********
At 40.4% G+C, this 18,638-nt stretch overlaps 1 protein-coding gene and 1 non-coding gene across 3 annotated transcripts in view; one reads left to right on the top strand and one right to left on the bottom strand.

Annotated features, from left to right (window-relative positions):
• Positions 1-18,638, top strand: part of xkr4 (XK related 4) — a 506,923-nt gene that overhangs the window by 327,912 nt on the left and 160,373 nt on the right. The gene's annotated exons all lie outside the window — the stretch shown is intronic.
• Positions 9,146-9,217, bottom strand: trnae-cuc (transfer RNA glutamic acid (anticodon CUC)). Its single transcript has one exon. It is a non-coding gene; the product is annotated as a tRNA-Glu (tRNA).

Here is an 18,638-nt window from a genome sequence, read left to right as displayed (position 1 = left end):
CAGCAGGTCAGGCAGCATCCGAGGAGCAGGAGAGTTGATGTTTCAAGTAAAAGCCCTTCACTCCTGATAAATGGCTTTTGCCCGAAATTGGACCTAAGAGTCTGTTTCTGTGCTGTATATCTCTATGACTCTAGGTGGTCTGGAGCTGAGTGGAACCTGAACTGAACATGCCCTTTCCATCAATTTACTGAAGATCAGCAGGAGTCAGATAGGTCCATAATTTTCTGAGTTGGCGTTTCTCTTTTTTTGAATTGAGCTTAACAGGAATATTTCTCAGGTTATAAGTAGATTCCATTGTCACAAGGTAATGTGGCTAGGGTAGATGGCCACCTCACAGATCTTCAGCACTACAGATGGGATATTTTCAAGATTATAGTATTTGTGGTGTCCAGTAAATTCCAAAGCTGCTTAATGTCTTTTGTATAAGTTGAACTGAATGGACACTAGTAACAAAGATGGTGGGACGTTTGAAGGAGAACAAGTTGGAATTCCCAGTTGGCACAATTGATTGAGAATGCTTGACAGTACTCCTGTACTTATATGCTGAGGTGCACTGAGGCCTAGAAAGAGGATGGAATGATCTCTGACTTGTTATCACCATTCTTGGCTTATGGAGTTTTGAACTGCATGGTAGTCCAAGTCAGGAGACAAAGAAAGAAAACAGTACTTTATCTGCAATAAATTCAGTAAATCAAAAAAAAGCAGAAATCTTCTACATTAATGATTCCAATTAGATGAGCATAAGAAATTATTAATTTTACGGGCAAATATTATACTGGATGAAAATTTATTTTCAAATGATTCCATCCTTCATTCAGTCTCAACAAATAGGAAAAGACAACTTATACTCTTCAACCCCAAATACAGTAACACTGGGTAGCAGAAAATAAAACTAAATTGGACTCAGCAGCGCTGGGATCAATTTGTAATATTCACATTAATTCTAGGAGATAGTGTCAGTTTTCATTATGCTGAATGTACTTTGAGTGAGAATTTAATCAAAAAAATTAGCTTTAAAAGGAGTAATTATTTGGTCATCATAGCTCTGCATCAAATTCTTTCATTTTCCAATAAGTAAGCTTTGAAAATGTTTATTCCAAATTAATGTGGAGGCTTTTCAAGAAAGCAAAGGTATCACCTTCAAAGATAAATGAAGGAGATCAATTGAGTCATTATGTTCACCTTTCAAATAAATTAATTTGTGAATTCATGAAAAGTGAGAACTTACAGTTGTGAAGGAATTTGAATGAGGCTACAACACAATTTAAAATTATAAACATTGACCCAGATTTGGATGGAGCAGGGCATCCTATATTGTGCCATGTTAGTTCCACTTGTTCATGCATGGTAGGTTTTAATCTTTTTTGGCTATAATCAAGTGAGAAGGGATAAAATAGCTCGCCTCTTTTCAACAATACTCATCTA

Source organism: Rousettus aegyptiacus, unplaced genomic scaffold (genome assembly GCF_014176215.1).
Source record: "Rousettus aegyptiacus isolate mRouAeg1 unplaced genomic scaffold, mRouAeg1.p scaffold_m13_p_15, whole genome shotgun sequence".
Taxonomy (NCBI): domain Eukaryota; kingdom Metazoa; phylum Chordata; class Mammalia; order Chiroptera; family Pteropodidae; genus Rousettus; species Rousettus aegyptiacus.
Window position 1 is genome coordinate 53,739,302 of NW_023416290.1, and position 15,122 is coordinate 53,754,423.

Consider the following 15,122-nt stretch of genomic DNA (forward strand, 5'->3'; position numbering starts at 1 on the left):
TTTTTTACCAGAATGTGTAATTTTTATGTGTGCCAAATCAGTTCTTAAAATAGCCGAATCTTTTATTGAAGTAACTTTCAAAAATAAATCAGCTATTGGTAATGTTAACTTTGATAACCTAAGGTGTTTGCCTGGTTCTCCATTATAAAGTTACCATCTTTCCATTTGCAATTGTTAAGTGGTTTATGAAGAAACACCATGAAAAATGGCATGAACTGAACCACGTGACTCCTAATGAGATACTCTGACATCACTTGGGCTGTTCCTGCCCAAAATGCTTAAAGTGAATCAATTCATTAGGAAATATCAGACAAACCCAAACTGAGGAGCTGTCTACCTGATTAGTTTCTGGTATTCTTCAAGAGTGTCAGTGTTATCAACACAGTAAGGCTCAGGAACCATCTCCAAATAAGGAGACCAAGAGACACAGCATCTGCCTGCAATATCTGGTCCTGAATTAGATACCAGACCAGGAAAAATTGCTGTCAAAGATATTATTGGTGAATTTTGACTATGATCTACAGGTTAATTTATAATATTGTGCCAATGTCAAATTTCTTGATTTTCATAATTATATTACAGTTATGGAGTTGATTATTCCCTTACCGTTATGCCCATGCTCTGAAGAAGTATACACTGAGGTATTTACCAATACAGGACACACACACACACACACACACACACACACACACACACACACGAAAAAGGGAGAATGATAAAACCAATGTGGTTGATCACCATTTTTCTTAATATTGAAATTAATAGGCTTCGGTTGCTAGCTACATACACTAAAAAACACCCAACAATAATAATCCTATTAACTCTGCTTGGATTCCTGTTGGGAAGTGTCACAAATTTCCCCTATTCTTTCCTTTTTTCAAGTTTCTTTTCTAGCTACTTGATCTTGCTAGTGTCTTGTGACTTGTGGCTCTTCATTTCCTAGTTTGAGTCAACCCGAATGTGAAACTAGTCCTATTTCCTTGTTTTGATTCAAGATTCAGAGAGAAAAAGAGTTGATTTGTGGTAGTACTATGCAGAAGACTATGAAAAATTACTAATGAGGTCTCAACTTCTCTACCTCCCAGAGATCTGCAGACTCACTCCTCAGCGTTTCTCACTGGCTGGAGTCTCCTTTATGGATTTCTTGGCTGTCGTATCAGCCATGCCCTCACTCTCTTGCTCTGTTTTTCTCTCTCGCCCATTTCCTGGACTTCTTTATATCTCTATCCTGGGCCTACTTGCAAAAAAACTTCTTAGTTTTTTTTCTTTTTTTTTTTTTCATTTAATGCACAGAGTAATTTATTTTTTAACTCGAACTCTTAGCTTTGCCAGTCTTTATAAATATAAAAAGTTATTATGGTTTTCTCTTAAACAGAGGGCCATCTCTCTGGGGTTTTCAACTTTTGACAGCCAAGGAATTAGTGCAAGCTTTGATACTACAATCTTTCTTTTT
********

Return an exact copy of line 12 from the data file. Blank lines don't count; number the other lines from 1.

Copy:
TTTTTTACCAGAATGTGTAATTTTTATGTGTGCCAAATCAGTTCTTAAAATAGCCGAATCTTTTATTGAAGTAACTTTCAAAAATAAATCAGCTATTGGTAATGTTAACTTTGATAACCTAAGGTGTTTGCCTGGTTCTCCATTATAAAGTTACCATCTTTCCATTTGCAATTGTTAAGTGGTTTATGAAGAAACACCATGAAAAATGGCATGAACTGAACCACGTGACTCCTAATGAGATACTCTGACATCACTTGGGCTGTTCCTGCCCAAAATGCTTAAAGTGAATCAATTCATTAGGAAATATCAGACAAACCCAAACTGAGGAGCTGTCTACCTGATTAGTTTCTGGTATTCTTCAAGAGTGTCAGTGTTATCAACACAGTAAGGCTCAGGAACCATCTCCAAATAAGGAGACCAAGAGACACAGCATCTGCCTGCAATATCTGGTCCTGAATTAGATACCAGACCAGGAAAAATTGCTGTCAAAGATATTATTGGTGAATTTTGACTATGATCTACAGGTTAATTTATAATATTGTGCCAATGTCAAATTTCTTGATTTTCATAATTATATTACAGTTATGGAGTTGATTATTCCCTTACCGTTATGCCCATGCTCTGAAGAAGTATACACTGAGGTATTTACCAATACAGGACACACACACACACACACACACACACACACACACACACACACGAAAAAGGGAGAATGATAAAACCAATGTGGTTGATCACCATTTTTCTTAATATTGAAATTAATAGGCTTCGGTTGCTAGCTACATACACTAAAAAACACCCAACAATAATAATCCTATTAACTCTGCTTGGATTCCTGTTGGGAAGTGTCACAAATTTCCCCTATTCTTTCCTTTTTTCAAGTTTCTTTTCTAGCTACTTGATCTTGCTAGTGTCTTGTGACTTGTGGCTCTTCATTTCCTAGTTTGAGTCAACCCGAATGTGAAACTAGTCCTATTTCCTTGTTTTGATTCAAGATTCAGAGAGAAAAAGAGTTGATTTGTGGTAGTACTATGCAGAAGACTATGAAAAATTACTAATGAGGTCTCAACTTCTCTACCTCCCAGAGATCTGCAGACTCACTCCTCAGCGTTTCTCACTGGCTGGAGTCTCCTTTATGGATTTCTTGGCTGTCGTATCAGCCATGCCCTCACTCTCTTGCTCTGTTTTTCTCTCTCGCCCATTTCCTGGACTTCTTTATATCTCTATCCTGGGCCTACTTGCAAAAAAACTTCTTAGTTTTTTTTCTTTTTTTTTTTTTCATTTAATGCACAGAGTAATTTATTTTTTAACTCGAACTCTTAGCTTTGCCAGTCTTTATAAATATAAAAAGTTATTATGGTTTTCTCTTAAACAGAGGGCCATCTCTCTGGGGTTTTCAACTTTTGACAGCCAAGGAATTAGTGCAAGCTTTGATACTACAATCTTTCTTTTT